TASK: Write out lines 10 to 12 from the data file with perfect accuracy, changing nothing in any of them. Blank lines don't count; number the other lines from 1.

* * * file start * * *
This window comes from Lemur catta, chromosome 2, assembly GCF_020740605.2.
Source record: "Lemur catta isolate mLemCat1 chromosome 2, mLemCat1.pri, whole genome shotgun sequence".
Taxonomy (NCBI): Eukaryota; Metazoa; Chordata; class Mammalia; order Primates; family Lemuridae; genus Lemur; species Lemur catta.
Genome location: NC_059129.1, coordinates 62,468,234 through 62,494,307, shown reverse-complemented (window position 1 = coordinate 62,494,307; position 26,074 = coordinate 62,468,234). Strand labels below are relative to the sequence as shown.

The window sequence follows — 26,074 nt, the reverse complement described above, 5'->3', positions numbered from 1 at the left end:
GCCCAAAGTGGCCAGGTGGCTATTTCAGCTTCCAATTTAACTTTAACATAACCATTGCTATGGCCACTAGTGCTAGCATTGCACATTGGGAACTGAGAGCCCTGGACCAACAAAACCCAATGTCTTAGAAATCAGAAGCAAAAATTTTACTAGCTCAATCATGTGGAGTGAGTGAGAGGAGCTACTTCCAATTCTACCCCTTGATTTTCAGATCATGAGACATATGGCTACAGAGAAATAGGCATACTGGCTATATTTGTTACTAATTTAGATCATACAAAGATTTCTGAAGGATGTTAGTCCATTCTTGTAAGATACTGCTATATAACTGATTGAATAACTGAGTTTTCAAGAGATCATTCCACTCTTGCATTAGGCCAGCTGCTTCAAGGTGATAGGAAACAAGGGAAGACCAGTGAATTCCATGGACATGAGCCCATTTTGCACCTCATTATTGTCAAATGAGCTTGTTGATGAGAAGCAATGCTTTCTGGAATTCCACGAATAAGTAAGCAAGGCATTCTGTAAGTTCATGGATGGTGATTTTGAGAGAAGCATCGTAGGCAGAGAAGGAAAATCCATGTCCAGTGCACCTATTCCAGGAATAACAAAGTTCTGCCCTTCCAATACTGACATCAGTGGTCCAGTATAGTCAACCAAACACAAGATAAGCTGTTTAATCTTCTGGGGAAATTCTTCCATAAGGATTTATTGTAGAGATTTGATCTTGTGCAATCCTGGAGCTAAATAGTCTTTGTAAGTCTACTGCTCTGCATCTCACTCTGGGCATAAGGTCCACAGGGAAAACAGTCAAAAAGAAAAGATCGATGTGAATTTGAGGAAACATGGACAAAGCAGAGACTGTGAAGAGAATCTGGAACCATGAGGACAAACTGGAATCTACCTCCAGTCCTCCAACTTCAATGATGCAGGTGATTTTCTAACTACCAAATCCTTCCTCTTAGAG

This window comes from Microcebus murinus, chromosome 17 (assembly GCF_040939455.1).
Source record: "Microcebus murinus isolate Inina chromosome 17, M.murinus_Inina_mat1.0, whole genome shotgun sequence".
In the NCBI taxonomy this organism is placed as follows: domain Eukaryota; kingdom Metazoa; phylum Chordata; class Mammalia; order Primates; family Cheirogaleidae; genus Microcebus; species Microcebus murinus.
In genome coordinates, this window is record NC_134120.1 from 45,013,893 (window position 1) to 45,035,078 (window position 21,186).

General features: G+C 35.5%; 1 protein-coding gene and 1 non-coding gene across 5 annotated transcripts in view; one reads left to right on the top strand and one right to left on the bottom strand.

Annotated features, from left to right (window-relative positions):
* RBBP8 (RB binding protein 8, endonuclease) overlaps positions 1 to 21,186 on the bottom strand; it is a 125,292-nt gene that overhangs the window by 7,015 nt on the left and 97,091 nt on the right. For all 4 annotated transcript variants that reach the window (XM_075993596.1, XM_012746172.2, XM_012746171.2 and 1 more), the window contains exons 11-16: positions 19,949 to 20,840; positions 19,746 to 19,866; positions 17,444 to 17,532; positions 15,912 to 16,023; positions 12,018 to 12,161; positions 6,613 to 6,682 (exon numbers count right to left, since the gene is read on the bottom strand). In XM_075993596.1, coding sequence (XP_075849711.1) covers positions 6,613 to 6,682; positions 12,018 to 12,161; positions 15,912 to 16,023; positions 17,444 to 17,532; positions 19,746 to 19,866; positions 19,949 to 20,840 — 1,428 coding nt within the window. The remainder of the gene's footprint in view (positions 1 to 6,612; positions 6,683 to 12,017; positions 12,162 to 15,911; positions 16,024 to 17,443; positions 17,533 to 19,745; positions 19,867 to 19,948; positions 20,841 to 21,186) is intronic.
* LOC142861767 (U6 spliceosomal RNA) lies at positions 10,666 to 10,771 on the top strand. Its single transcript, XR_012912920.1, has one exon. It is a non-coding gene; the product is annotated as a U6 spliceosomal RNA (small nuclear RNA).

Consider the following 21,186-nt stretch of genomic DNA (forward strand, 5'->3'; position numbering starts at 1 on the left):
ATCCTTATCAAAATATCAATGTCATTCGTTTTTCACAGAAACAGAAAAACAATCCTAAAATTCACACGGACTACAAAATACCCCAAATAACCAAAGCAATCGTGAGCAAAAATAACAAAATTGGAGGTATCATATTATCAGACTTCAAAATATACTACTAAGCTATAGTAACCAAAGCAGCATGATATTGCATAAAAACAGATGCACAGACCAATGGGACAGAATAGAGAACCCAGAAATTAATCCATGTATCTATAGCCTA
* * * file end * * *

In genome coordinates, this window is record NC_134120.1 from 45,013,893 (window position 1) to 45,035,078 (window position 21,186).

General features: G+C 35.5%; 1 protein-coding gene and 1 non-coding gene across 5 annotated transcripts in view; one reads left to right on the top strand and one right to left on the bottom strand.

Annotated features, from left to right (window-relative positions):